AURORA, Colo. – Researchers at the University of Colorado School of Medicine have found a specific molecule that can prevent the development of type 1 diabetes in mice and has a similar effect on human cells from diabetic patients.
The findings, published in the latest edition of The Journal of Immunology, signal a new and promising direction in the fight against type I diabetes along with other autoimmune disorders like rheumatoid arthritis, multiple sclerosis and celiac disease.
Aaron Michels, MD, an assistant professor of pediatrics and medicine, working with George Eisenbarth., MD, Ph.D., executive director of the Barbara Davis Center for Childhood Diabetes at the CU School of Medicine, tested a series of molecules before finding one that stopped diabetes from developing in mice bred to get the disease.
“We found that when you put specific molecules into specific structural pockets you can block the formation of diabetes,” said Eisenbarth. “We are basically throwing a monkey wrench into the machinery.”
The researchers were looking for small molecules capable of occupying pockets along a protein binding groove. Some of the molecules got into these pockets and inhibited the presentation of insulin to immune cells while others enhanced it.
Type 1 diabetes is characterized by the body’s inability to manufacture insulin because its own immune system is attacking it. The incidence of the disease has doubled in each of the last two decades.
Michels and Eisenbarth found that the compound Glyphosine enhanced insulin presentation and prevented diabetes in mice genetically modified to develop type 1diabetes. It had the same effect on human cells. The mice remained disease-free as long as they received daily injections of the compound. It was not as effective on mice that already had diabetes.
The molecules used in the research were obtained with the assistance of the University of Florida College of Medicine in Gainesville.
“Our role was to screen a large chemical library to identify drug candidates for prevention of type 1 diabetes,” said David Ostrov, Ph.D., associate professor of pathology, immunology and laboratory medicine at the University of Florida. “We developed a novel screening method that pinpoints very specific areas of a protein that is genetically associated with type 1 diabetes.”
Using a supercomputer, Ostrov’s lab ran tests on 139,735 drug candidates to see which were most likely to bind on the four critical pockets of the protein.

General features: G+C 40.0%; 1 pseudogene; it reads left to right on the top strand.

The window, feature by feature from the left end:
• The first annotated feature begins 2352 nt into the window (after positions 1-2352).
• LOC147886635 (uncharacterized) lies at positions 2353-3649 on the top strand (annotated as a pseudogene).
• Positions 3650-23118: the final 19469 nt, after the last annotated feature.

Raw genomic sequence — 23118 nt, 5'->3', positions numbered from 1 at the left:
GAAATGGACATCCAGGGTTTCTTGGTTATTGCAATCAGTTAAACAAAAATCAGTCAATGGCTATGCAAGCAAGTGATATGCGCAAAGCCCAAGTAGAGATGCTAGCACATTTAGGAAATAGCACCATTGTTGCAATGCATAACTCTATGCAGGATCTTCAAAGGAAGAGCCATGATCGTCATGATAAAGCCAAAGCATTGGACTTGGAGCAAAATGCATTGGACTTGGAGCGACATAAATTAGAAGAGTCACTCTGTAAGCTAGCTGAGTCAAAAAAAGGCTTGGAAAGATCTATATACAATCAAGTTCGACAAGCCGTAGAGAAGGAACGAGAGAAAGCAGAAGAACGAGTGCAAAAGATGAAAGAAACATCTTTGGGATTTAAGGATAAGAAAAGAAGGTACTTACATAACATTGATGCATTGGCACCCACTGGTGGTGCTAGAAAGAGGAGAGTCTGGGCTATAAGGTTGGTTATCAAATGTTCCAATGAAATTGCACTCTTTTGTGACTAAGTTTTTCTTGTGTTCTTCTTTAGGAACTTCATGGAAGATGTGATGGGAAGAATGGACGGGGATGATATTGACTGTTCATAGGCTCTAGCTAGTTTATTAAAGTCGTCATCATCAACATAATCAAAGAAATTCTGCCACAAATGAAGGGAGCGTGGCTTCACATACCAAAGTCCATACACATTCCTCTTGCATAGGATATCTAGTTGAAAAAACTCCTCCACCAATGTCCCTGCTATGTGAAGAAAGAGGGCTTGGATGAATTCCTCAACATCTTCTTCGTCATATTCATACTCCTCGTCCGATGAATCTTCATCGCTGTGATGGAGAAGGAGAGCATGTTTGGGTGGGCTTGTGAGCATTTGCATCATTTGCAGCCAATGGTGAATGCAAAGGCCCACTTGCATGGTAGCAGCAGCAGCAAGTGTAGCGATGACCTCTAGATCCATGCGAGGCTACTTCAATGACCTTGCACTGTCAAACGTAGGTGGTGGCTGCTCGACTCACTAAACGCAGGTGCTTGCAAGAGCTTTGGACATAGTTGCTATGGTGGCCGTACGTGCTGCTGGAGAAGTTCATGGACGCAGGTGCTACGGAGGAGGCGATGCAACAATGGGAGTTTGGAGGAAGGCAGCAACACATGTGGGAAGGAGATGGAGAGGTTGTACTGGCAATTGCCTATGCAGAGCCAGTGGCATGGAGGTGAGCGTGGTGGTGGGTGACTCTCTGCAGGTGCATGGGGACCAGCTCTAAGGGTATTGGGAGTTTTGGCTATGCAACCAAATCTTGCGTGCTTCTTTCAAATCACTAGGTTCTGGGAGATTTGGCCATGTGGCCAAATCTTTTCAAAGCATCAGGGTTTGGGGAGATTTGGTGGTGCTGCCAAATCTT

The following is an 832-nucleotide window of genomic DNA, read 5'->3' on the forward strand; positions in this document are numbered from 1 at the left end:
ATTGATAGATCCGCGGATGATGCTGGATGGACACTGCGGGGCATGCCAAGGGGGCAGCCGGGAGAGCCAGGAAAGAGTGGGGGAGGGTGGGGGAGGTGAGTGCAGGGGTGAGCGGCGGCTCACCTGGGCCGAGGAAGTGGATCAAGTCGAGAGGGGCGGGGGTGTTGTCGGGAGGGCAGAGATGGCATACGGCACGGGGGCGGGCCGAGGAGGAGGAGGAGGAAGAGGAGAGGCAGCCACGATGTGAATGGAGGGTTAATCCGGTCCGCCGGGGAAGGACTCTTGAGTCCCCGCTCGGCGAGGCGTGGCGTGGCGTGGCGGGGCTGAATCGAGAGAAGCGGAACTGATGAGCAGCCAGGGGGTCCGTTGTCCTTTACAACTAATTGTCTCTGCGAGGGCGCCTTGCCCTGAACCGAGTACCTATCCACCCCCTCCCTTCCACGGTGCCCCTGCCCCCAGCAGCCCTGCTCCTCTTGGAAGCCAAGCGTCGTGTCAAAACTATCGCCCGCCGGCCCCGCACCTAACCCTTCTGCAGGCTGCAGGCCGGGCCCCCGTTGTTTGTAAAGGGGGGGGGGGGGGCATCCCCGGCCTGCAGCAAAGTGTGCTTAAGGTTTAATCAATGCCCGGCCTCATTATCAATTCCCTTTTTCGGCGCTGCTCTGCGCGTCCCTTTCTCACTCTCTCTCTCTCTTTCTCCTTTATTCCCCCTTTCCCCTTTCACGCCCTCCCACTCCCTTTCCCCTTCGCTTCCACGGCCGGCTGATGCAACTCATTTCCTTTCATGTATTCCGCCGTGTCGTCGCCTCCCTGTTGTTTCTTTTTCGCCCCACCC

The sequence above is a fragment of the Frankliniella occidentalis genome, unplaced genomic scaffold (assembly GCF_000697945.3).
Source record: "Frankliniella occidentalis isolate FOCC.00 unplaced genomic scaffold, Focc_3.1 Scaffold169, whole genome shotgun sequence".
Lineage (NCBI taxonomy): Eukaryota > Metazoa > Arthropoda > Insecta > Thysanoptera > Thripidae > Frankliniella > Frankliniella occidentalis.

“Not only does this provide a new way to change specific immune responses in a manner that is beneficial for diabetes, this shows that we may be able to modify specific immune responses for other autoimmune diseases,” Ostrov said. “This is also relevant to cancer and infectious diseases where it would be beneficial to modify specific immune responses rather than in a general way.”
Michels said that based on the two and a half year study, it would be feasible to genetically screen individuals likely to develop type 1 diabetes and begin a therapy regimen using these compounds to prevent the onset of the disease. Right now, doctors can predict who will get type 1diabetes about 90 percent of the time.
“This technique would also apply to other autoimmune disorders like arthritis and celiac disease,” Michels said. “The principals are the same.”
The next step is to focus specifically on human cells to try and develop new therapies for clinical use. That could be at least five years away.
Faculty at the University of Colorado School of Medicine work to advance science and improve care. These faculty members include physicians, educators and scientists at University of Colorado Hospital, Children’s Hospital Colorado, Denver Health, National Jewish Health, and the Denver Veterans Affairs Medical Center. Degrees offered by the CU School of Medicine include doctor of medicine, doctor of physical therapy, and masters of physician assistant studies. The School is located on the University of Colorado’s Anschutz Medical Campus, one of four campuses in the University of Colorado system.
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